This court was recently faced with the construction of the Constitution of Zambia in the case of Attorney General v Lewanika & Others (1). We said in this case:

 

“It follows, therefore, that whenever the strict construction given rise to an unreasonable and an unjust situation, it is our view that judges can and should use their common sense to remedy it - that is by reading words in it necessary - so as to do what Parliament would have done had they had the situation in mind .”

 

In this case in order to avoid absurdity and unjust situation, the court read in some missing words. In the instant case there is no question of implying any meaning or adding any words. The strict and literal interpretation simply means nobody can register as a union if there is one in existence or category of employees. The intention of the legislature is generally to restrict mushrooming of unions. I do not see any unreasonable situation arising in applying strict interpretation of the section. The section permits to register another union if they satisfy conditions laid down by the section. In the present case, there is a union in existence; both groups of teachers are eligible to become members. The respondent's complaint is that they are not adequately represented. The evidence in the court below showed that secondary school teachers were eligible for membership of the existing trade union I.e Zambia National Union of Teachers. I take judicial notice of the existing structure in the field of education. There is in existence Basic schools which run from Grade 1 upto Grade 9. Grades 8 and 9 are junior secondary schools. The teaching staff at these schools covers all grades from grade 1 to grade 9. I take further judicial notice that the government is the sole employer of the teachers for the primary, basic and secondary schools. If two unions came into existence the government will be faced, when negotiating conditions of service for schools with two unions. The two unions will be negotiating with the government for conditions of their teachers covering the same schools. In my view this was not intended by the legislation. I do not think that the teachers in the secondary schools are a different class from the teachers in primary and basic schools. I am unable to agree with Mr Simeza’s argument or contention that secondary school teachers belong to a different class. The two groups of teachers belong to one teaching profession and that there is an existing a union to which both groups or classes are eligible for membership.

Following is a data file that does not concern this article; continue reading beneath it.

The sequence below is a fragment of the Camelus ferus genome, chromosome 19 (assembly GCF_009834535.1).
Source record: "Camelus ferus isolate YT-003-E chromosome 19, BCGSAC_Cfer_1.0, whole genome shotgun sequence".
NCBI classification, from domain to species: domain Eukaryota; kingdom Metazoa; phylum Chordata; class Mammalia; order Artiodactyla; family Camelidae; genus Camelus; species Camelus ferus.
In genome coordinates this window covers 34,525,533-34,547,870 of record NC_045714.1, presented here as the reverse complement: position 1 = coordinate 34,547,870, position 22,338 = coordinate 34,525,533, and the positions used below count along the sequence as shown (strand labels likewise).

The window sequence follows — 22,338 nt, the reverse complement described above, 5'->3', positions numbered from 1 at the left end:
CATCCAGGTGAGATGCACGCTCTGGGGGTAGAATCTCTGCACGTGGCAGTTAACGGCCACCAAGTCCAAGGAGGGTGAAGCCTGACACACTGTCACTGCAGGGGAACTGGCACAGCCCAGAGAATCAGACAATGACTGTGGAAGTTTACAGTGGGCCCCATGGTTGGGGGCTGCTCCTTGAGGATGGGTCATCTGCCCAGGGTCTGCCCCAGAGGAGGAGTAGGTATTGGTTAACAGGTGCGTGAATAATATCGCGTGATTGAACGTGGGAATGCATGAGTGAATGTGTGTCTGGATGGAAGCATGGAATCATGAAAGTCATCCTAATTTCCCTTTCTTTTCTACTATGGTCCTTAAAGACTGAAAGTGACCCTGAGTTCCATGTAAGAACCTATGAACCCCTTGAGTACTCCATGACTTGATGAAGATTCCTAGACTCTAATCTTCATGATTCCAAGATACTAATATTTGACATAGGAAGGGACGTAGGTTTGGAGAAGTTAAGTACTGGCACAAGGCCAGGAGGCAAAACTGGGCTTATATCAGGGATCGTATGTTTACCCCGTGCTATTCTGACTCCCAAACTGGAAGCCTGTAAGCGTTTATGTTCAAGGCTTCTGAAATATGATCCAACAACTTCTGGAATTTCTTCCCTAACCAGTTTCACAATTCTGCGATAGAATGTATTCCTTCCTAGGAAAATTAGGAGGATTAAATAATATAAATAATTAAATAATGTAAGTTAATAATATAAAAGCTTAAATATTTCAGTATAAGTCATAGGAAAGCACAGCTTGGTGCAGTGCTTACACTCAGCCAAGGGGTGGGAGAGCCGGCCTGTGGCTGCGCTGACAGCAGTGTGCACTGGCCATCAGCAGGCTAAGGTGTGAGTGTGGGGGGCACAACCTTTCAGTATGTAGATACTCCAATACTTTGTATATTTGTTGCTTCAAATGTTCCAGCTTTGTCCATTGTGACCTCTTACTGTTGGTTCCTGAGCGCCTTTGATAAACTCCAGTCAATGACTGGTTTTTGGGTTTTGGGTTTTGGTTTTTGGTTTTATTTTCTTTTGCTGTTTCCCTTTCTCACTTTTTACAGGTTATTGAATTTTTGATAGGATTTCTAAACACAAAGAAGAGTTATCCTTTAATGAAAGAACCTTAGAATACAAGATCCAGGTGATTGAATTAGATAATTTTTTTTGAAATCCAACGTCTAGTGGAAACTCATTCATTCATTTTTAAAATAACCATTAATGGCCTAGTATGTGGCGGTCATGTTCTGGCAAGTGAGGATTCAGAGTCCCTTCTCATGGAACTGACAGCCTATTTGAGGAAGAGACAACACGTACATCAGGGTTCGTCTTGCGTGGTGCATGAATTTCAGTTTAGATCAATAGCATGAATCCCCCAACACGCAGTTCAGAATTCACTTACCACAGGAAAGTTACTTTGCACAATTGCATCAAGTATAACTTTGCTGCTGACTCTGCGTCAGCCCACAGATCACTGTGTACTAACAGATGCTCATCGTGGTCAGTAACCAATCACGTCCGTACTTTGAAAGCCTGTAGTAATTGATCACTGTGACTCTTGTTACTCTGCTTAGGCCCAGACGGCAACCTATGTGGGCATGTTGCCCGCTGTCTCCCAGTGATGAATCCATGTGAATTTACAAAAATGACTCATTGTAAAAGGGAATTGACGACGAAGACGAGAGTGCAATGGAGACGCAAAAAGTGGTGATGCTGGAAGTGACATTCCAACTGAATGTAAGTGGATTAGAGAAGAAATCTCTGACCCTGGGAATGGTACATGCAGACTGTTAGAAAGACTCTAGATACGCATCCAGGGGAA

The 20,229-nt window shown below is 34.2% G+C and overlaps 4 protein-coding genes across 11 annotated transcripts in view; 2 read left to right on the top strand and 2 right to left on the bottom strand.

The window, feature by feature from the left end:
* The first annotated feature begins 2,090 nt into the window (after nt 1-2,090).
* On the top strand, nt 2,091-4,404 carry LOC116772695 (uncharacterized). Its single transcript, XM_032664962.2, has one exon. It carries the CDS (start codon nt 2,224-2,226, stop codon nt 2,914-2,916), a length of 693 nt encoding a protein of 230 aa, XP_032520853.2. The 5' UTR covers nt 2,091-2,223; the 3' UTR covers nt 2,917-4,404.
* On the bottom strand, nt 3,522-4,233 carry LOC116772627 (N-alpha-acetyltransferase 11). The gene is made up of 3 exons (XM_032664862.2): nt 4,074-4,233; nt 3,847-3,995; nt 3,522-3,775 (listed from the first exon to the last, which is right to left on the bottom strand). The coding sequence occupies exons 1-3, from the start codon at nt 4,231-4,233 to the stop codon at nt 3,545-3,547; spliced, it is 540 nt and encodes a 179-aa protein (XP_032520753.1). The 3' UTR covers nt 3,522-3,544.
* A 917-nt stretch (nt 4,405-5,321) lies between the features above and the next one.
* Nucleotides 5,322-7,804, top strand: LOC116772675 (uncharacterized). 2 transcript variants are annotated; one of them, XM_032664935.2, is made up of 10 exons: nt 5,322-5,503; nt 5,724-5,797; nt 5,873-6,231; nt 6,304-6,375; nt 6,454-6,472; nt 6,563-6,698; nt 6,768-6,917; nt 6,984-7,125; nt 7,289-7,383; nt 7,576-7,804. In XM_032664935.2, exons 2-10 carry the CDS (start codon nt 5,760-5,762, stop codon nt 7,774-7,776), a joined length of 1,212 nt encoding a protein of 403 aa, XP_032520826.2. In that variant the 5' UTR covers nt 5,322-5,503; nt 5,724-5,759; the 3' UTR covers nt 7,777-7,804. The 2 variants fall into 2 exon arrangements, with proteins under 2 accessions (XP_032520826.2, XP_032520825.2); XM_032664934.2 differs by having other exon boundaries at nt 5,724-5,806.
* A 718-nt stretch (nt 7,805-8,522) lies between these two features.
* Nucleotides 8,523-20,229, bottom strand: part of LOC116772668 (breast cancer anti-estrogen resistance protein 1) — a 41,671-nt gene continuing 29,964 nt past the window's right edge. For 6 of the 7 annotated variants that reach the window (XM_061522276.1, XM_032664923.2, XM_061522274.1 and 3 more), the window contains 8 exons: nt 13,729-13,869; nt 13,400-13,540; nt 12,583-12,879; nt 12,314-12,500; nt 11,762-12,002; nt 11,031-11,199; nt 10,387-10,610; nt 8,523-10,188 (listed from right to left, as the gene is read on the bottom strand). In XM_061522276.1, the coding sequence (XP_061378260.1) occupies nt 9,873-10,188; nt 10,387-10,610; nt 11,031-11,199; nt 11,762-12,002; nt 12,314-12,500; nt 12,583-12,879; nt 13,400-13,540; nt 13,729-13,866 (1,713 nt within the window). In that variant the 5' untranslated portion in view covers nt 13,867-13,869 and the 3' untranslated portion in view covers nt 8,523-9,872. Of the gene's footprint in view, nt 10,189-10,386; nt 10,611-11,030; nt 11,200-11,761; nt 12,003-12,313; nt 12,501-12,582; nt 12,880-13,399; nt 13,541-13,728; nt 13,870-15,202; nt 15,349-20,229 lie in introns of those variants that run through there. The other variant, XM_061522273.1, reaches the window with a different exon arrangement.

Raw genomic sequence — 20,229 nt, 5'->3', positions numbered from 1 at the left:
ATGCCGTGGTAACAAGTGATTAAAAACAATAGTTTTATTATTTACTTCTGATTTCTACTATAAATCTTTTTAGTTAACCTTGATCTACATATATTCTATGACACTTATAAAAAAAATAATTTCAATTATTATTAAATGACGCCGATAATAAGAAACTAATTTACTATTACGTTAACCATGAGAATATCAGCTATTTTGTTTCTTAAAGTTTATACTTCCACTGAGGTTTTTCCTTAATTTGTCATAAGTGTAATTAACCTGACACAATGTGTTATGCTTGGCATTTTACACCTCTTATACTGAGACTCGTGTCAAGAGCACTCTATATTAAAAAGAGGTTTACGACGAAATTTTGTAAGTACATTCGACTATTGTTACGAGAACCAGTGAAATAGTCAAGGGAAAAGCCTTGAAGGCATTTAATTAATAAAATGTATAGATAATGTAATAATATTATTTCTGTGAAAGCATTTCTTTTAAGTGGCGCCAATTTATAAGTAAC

For the foregoing reasons I would allow this appeal.

 

GARDNER, A.J.S.: I have had the advantage of reading the judgement of my learned brother Chaila and I respectfully concur with that part of his judgement which finds that S.9 (8) (c) of the Industrial and Labour Relations Act is not ultra vires Article 21 of the Constitution. I regret however, that I dissent from the learned judge’s finding that the said section does not allow the registration of a separate union for secondary school teachers.

 

With regard to the question of whether or not section 9(8) (c) of the Industrial and Labour Relations Act is ultra vires the Constitution, I should like to comment that Article 21 (2) (c) especially indicates how it is intended that the Article should be construed when considering the meaning of conditions relating to the procedure for entry in a register of trade unions.

 

The words “including conditions as to the minimum number of persons necessary to constitute a Trade Union qualified for registration” indicate the type of condition intended to be included in the expression ‘conditions relating to the procedure for entry in a register ‘without this specific inclusion it might be said that similar conditions do not relate to procedure. However, the specific inclusion leaves the question as to such conditions beyond doubt. The condition in section 9(8) (c) of the Industrial and Labour Relations Act, which seeks to restrict the number of unions that can be registered to represent persons in the same trade profession, is ejusdem generis, and is equally covered by the provision allowing for the imposition of reasonable conditions. For this reason I would find that the section is not ultra vires the constitution.

 

With regard to the question of whether or not a union of secondary school teachers is eligible for registration, it is necessary to consider the intention of the wording of section 9(8) (c) of the Industrial and Labour Relations Act. The section reads as follows:

 

“Nobody registering as a trade union shall be registered if it purports to represent a class or classes of employees already represented by an existing trade union or are eligible for membership of an existing trade union unless the union intended to be registered represents a specific trade or profession or category of employees who are qualified to form a trade union.”

 

Here a distinction is made between classes of employees and categories of employees. The section provides that, even though employees may represent a class or classes of employees already eligible for membership of an existing trade union, (as in this case) these employees may be registered as a union if such a union represents a specific category of eligible employees who are qualified to form a trade union.